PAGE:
Tuesday, May 20, 2008
Sports Guy: Bitter
1. A week ago, he emailed this quote in to Deadspin:
"I still love writing my column and only re-signed last year because I really did believe that we had hashed out all the behind the scenes bullshit and come to some sort of agreement on creative lines, media criticism rules, the promotion of the column and everything else on ESPN.com. Within a few months, all of those things changed and certain promises were not kept. It's as simple as that."
2. Then, he began posting old columns he had written on his new blog.
3. This weekend, this photo hilariously appeared on his new blog.
4. Now, the following statement is posted on his new blog.
"I thought it would be fun to post some of my old columns from the "Boston Sports Guy" site (where I wrote columns from May '97 to June '01), if only because none of them have a home on the internet right now. This particular one was written right as I was starting to find a groove and my column was starting to resemble what it's like now, only if nobody was killing five of the best jokes or making me re-write them so they weren't as funny."
5. The Worldwide Leader has not commented. In other news, the sky is blue.
This is a really disappointing turn of events but is certainly not surprising given ESPN's noted interest in sterilizing all creativity stemming from any actual talent they employ. The network would seemingly much rather employ an entire roster of Mike and Mike-style blandness than give anything to anyone with anything slightly edgy or off-the-cuff to say. (By the way, Jason Whitlock's quote, "The next time Greenberg or Golic say something insightful or provocative will be the first time," is easily one of my favorite media moments of the last year. The full quote is hilarious, google it.) Kenny Mayne? Give him horses and three minutes on game day. Dan Patrick? Gone. Sports Guy? Ruining his columns. Allegedly. Jalen Rose? Bowtie. (Nevermind, but that is my favorite development of the NBA playoffs by far.) Considering we are dealing with Disney, it's no surprise but its a waste of some of their best employees.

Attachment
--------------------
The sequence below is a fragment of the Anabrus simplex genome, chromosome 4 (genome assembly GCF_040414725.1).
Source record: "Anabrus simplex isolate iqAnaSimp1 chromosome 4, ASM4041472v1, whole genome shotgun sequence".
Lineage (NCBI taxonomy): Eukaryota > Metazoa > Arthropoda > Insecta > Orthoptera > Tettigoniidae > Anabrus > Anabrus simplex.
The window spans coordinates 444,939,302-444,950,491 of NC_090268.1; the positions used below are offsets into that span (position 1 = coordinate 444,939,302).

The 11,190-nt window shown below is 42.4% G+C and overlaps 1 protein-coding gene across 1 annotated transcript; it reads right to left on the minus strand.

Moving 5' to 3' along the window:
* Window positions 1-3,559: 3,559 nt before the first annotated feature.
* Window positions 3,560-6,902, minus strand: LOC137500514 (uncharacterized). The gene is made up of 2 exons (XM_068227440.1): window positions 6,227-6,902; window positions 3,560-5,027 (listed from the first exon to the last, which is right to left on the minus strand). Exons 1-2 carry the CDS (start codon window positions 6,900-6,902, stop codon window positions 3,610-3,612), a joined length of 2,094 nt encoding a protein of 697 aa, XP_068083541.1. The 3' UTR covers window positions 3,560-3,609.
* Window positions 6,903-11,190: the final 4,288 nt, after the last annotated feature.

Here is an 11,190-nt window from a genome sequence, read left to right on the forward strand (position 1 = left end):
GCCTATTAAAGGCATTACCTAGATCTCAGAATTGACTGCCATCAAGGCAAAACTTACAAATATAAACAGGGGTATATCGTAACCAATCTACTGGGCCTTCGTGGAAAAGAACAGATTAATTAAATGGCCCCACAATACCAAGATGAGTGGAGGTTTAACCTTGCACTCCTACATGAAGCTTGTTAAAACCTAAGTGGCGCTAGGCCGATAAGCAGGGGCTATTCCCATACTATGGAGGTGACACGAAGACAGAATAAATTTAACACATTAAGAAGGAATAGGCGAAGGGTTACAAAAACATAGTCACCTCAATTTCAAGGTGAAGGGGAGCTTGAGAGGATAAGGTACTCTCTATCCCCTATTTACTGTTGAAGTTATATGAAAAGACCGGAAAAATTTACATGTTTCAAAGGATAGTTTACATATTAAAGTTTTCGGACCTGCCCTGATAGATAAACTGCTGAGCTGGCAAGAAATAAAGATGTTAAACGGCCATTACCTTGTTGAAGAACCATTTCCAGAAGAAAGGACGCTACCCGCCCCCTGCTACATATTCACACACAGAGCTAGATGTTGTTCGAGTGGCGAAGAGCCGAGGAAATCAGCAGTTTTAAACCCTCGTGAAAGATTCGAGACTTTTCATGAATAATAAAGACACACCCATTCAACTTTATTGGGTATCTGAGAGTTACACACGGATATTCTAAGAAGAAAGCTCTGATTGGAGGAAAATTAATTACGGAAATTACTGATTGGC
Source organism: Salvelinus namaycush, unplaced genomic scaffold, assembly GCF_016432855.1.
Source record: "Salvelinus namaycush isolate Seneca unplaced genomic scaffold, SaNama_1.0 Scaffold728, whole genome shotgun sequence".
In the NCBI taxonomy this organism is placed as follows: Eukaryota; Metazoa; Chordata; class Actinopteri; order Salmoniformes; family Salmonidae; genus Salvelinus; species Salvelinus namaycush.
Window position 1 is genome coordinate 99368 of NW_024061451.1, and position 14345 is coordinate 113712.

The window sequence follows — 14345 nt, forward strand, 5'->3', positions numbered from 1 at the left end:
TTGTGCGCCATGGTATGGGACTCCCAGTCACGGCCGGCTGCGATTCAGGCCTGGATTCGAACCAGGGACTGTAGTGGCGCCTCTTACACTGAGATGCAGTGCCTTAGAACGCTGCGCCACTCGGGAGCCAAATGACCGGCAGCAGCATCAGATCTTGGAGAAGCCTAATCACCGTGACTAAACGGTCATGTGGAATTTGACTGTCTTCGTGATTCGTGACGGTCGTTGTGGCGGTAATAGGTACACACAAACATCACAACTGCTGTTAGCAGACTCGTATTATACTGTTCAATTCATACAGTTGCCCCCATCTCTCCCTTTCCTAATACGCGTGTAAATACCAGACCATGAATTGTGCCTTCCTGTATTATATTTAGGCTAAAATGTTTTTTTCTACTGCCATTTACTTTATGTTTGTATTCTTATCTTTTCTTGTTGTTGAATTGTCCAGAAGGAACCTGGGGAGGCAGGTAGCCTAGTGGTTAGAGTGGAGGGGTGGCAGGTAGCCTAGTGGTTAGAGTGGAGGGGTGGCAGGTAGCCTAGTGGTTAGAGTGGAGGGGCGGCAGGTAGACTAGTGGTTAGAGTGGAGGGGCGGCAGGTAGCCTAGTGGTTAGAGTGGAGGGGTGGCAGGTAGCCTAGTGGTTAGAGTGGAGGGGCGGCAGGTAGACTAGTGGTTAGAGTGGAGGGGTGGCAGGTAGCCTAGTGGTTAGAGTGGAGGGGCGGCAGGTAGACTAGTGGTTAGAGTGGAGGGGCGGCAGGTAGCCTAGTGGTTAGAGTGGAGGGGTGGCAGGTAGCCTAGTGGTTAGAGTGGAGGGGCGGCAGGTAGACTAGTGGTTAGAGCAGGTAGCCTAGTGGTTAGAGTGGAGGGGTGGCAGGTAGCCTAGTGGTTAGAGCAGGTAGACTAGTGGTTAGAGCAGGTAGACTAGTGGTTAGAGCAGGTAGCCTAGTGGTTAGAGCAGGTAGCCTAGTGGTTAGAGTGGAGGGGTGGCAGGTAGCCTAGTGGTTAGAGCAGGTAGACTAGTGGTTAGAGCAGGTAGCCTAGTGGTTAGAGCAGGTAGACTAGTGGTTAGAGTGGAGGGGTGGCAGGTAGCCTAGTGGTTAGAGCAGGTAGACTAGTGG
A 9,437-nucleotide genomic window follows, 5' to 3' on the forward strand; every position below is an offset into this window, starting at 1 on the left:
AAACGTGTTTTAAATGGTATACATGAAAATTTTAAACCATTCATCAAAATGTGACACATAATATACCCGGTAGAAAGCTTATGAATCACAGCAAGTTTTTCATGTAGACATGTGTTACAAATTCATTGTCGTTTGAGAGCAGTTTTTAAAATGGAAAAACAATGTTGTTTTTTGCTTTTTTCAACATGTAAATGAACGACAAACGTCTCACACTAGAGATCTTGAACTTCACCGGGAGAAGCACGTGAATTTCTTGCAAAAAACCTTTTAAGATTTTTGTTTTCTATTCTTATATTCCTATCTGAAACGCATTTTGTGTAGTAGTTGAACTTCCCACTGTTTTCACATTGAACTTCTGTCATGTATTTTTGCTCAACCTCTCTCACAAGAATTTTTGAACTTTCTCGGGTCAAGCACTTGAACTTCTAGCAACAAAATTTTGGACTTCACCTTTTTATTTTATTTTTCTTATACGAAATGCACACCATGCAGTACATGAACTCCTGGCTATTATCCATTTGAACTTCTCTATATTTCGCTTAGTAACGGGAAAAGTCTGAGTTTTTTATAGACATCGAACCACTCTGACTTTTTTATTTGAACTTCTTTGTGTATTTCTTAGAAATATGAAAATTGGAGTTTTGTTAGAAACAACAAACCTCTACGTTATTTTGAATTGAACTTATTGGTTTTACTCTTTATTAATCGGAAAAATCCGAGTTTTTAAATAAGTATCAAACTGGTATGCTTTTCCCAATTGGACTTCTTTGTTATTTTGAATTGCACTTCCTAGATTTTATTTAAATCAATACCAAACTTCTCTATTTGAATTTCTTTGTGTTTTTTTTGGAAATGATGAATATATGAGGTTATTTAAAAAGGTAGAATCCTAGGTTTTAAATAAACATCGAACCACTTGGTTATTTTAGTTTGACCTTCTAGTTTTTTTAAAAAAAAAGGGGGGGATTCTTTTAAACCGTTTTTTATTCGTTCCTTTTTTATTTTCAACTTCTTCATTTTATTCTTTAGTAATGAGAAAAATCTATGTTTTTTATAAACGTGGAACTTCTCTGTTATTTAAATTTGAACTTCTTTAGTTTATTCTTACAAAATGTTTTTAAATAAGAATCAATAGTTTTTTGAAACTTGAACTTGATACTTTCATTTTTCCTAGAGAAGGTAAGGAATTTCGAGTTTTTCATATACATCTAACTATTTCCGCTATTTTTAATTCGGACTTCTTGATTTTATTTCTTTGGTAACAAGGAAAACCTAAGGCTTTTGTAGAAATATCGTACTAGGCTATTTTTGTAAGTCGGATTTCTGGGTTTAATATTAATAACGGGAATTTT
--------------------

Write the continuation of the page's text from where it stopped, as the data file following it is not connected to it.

I will give them credit because they have done some really good investigative pieces with E:60 and the O.J. Mayo story recently, but they are making it abundantly clear that when it comes to their stable of talent, only company men will run the races for them.
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